WolfBrown: On Our Minds

2010 in Review

January 10th, 2011
The statement “no one can read everything” is actually a colossal understatement.  Even when describing the literature from a narrow field of interest like arts policy and research, no simple informed search from a few selected sources will suffice.   That is why, each year at about this time, I ask a few colleagues, “what did you read this past year that you found especially interesting and insightful?”  Here are three interesting pieces from a much larger array sent to me by my friend and colleague Aimée Petrin, Executive Director of Portland Ovations (Aimée was reviewing material as background for her organization’s strategic planning process).  In each of the selected items, I found many nuggets to savor, each of which is important to consider in maintaining a thriving arts organization.

In “The Performing Arts in Lean Times,” as I looked at the list of participants, I was reminded that the challenges we face today in the arts are truly global in scope and that the solutions may come from unlikely places and from new colleagues around the world.  Diane Ragsdale’s “Surviving the Culture Change” notes a lovely quote by Susan Sontag  about “the precarious attainment of relevance.” Ragsdale applies it to the idea of strategic adaptation as a prerequisite of artistic vibrancy in the 21st century.  Finally, there is the Philadelphia Cultural Alliance’s “Research into Action: Pathways to New Opportunities” (which includes, among many other things, work by Alan and colleagues in WolfBrown’s San Francisco office).  It is a reminder that strong data-based community assessment work is often the soundest way to map a strong future.

We invite you to share your favorite readings from 2010.  What will be most relevant in 2011 and beyond?  Join the discussion here.

 

Creative Collaboration

January 10th, 2011

My recent work on a grant application and a series of stories on National Public Radio have me thinking about creative collaborations.  Why do we enter into such arrangements, when we know that in so doing we sacrifice a degree of control over the final product?  Certainly, as in the case of Apple CEO Steve Jobs and his chief designer, Jonathan Ive, there is the promise of bringing complementary skill sets to bear.  And while the exchange of ideas that takes place in creative collaborations may weed out bad ideas- apparently the title of the film Star Wars was initially Adventures of Luke Starkiller, as taken from the Journal of the Whills, Saga I: The Star Wars – its greatest potential value may be its tendency to encourage the collaborator to take risks he may have otherwise eschewed.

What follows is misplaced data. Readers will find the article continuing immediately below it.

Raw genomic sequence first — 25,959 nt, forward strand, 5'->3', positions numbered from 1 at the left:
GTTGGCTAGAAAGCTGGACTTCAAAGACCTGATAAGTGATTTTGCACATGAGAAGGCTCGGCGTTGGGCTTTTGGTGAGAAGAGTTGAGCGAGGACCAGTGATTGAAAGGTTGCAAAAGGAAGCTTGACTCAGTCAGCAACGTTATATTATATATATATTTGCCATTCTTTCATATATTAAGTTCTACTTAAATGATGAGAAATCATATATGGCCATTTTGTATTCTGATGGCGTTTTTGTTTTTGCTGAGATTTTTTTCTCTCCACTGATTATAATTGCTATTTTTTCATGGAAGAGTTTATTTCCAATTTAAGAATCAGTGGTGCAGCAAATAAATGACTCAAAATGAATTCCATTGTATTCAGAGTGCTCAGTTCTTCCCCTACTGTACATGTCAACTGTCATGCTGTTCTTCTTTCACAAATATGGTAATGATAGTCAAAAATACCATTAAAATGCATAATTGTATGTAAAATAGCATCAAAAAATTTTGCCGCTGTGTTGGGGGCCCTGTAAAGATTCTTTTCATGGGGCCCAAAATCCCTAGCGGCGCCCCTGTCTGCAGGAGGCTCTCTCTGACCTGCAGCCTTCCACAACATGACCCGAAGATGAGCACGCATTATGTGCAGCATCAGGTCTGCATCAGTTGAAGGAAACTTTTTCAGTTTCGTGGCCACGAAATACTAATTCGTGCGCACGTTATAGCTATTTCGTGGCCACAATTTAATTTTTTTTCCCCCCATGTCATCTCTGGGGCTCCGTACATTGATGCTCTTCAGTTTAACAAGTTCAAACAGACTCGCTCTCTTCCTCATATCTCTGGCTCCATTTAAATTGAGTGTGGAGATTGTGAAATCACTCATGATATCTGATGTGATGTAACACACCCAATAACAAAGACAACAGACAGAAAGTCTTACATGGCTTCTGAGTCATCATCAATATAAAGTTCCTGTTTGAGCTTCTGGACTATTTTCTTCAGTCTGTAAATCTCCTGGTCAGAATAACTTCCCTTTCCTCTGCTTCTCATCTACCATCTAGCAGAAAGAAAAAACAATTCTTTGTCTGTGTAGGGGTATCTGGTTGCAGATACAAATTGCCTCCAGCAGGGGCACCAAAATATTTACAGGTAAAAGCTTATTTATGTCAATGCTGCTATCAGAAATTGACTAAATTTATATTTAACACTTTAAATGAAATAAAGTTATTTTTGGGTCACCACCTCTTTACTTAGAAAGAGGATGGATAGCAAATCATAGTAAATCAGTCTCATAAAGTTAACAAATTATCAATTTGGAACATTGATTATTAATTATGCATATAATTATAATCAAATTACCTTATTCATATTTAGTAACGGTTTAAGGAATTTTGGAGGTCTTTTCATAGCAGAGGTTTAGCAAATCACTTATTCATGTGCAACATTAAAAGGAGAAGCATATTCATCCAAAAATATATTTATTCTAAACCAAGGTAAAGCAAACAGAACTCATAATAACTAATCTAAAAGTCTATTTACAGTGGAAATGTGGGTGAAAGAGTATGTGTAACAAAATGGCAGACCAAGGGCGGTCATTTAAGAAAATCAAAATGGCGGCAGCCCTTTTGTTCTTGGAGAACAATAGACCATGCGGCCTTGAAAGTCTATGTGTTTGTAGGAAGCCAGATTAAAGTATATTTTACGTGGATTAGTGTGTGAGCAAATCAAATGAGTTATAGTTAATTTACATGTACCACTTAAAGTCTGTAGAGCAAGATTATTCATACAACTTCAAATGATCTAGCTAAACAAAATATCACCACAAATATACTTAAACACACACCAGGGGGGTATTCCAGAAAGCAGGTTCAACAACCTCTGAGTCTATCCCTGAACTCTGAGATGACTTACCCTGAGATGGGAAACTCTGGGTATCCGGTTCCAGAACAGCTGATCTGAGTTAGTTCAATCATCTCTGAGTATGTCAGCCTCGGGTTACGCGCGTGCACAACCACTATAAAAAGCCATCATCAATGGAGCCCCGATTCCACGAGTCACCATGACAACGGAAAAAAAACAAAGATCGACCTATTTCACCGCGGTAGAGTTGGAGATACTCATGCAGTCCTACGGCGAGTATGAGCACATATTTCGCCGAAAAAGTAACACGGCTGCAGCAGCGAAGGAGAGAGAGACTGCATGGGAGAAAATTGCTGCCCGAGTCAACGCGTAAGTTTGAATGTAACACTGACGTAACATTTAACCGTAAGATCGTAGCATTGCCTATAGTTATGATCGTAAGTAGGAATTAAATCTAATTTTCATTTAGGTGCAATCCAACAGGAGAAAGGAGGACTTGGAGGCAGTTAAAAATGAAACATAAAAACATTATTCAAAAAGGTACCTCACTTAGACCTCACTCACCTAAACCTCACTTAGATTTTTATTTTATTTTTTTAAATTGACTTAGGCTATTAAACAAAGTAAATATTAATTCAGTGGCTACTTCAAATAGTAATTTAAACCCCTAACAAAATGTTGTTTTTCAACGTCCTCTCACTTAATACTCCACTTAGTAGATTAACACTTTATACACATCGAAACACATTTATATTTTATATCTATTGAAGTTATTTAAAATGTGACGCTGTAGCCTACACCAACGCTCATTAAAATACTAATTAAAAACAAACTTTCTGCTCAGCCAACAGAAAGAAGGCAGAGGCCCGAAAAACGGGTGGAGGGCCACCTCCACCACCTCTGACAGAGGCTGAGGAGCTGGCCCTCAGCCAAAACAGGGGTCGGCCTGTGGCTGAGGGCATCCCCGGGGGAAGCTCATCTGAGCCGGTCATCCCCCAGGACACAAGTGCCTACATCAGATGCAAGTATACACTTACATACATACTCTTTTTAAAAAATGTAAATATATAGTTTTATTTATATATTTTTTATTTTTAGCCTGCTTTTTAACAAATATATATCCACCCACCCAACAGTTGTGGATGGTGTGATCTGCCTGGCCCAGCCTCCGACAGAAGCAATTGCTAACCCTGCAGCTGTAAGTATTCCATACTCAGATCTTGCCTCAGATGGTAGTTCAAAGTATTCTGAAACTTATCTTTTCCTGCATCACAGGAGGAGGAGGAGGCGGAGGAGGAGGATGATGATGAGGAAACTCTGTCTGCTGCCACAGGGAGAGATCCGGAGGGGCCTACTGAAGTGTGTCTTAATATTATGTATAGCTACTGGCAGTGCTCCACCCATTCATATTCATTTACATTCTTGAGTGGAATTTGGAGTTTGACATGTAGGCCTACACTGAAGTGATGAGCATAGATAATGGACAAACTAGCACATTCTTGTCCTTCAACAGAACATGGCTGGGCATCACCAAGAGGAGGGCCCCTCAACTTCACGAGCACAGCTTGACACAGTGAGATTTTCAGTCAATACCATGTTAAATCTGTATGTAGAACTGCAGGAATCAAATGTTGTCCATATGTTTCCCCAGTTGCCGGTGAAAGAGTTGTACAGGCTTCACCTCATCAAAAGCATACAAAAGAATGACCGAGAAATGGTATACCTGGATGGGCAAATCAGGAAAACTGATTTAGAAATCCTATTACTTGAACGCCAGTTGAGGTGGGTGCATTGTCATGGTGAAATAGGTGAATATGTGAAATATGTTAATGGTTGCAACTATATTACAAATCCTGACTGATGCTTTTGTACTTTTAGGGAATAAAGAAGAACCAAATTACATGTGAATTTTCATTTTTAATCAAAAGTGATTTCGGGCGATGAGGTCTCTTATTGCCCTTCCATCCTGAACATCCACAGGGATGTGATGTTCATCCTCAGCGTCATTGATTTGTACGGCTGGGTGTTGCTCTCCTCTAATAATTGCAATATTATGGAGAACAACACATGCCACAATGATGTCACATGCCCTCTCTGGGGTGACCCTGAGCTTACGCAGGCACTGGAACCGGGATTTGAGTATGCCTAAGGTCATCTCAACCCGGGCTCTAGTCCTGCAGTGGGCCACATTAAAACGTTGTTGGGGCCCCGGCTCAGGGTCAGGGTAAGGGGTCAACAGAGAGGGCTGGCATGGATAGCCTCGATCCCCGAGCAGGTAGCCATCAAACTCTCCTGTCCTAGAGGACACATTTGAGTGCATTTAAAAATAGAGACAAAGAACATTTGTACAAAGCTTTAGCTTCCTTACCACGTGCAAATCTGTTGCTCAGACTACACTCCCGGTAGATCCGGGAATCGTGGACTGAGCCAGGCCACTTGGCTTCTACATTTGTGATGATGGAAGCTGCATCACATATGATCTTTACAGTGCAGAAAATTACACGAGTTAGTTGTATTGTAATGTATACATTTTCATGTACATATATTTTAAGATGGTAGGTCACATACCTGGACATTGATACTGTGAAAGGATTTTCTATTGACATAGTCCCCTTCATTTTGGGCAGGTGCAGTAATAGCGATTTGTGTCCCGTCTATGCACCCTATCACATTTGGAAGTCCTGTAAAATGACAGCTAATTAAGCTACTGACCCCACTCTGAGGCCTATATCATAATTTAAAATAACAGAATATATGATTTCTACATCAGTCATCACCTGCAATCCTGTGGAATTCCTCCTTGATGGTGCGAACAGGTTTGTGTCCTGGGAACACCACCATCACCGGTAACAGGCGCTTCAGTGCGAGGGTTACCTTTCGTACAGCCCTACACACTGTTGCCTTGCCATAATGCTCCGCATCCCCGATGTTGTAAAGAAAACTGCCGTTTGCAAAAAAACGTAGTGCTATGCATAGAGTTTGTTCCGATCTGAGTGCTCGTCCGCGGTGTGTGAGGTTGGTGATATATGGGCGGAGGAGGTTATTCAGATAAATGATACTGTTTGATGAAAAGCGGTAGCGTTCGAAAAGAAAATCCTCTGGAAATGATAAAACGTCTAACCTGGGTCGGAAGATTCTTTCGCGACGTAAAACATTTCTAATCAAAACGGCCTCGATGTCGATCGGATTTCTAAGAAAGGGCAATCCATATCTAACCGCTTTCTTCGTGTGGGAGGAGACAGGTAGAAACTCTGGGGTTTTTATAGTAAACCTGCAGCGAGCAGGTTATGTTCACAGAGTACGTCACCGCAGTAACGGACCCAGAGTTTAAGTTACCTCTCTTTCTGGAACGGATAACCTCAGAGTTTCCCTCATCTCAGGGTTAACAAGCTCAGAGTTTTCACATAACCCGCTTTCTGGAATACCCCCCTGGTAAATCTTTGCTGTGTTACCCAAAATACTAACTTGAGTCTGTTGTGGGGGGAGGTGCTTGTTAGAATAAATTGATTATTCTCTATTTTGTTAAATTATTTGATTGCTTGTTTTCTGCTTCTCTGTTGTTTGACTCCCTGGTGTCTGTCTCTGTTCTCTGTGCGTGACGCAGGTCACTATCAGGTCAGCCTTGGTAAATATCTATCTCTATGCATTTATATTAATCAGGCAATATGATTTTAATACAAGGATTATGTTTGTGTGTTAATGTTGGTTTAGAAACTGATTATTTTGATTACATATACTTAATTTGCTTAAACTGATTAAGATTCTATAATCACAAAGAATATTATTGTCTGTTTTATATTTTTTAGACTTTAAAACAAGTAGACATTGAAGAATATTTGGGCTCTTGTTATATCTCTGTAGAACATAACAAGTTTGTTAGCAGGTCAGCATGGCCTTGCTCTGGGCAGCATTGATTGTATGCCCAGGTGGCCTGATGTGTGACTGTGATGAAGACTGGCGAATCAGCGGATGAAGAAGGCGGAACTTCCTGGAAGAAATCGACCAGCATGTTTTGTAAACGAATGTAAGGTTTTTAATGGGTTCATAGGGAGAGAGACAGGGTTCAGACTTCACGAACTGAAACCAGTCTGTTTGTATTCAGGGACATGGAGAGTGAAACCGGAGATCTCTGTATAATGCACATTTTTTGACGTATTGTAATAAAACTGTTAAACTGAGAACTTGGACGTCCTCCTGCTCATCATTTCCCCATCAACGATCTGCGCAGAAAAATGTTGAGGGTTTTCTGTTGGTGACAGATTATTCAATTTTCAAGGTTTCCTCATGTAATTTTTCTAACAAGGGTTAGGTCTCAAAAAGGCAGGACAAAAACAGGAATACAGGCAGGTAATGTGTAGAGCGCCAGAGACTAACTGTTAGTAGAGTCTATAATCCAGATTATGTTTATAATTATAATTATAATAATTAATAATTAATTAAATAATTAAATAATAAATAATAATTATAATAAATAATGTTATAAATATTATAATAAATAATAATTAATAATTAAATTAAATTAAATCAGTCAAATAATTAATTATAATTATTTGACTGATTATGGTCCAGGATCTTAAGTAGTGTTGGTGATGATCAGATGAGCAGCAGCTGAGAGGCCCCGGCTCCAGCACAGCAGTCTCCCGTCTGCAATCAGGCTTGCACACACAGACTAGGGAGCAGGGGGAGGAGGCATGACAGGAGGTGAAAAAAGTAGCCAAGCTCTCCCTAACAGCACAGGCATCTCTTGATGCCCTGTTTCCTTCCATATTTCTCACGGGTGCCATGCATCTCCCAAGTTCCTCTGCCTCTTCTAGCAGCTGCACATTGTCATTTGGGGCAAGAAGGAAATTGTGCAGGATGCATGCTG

I can personally attest to the squeamishness that accompanies sitting through the premiere of your own creative work, knowing that every bit of the audience’s skepticism and displeasure is yours and yours alone.  At such times, the prospect of someone – anyone – sharing the blame is appealing.  Of course, the diffusion of responsibility for the end creative product of collaboration is not necessarily a good thing (witness many recent films that look like they were conceived around a boardroom table).  But I have often thought that when he was conducting the premiere of “The Marriage of Figaro,” which thoroughly thumbed its nose at the aristocracy in the audience, Mozart must have taken some solace in the fact that the libretto was written by someone else (Lorenzo Da Ponte)- perhaps, he thought, at least the Emperor Josef II would let the two of them share a dungeon cell.

 

Changing Spaces

January 10th, 2011

This past Friday at the annual conference of the Association of Performing Arts Presenters in New York City, I was thrilled to participate in a forward-looking discussion about the pivotal role that venues and settings play in performing arts experiences.  All else being equal, why will some people attend programs in one setting, but not another?  What will artists require in terms of performance spaces in 10 or 20 years?  While most arts presenters are hardwired to offer programs in conventional venues with good acoustics and technical capabilities, the public is increasingly drawn to nontraditional, unusual, multi-use and temporary spaces that add a unique dimension to the live experience.  An increasingly impatient audience, with a shorter attention span and a higher threshold for pleasure, wants spaces where they can move around, be comfortable, eat, drink, socialize, be creative, and participate more actively in the experience.  What does this portend for the future of arts facilities?

I worry that cinemas will become the venue of choice for a large segment of the arts-going public, where they can sit in really comfortable seats and watch high quality digital broadcasts of the best art in the world for a fraction of the cost.  In fact, this train has already left the station.  While multiplexes might be the new frontier of arts participation, and a boost to overall levels of public participation in the arts, conventional spaces might be left in the dark.

I’ll be researching this topic over the coming months and plan to publish a white paper later in the year.  If you have an opinion to share, or if you would like to pass along examples of how arts groups have used non-traditional settings to reach new audiences, I would love to hear about it.  You may submit your comments here or via email.

 

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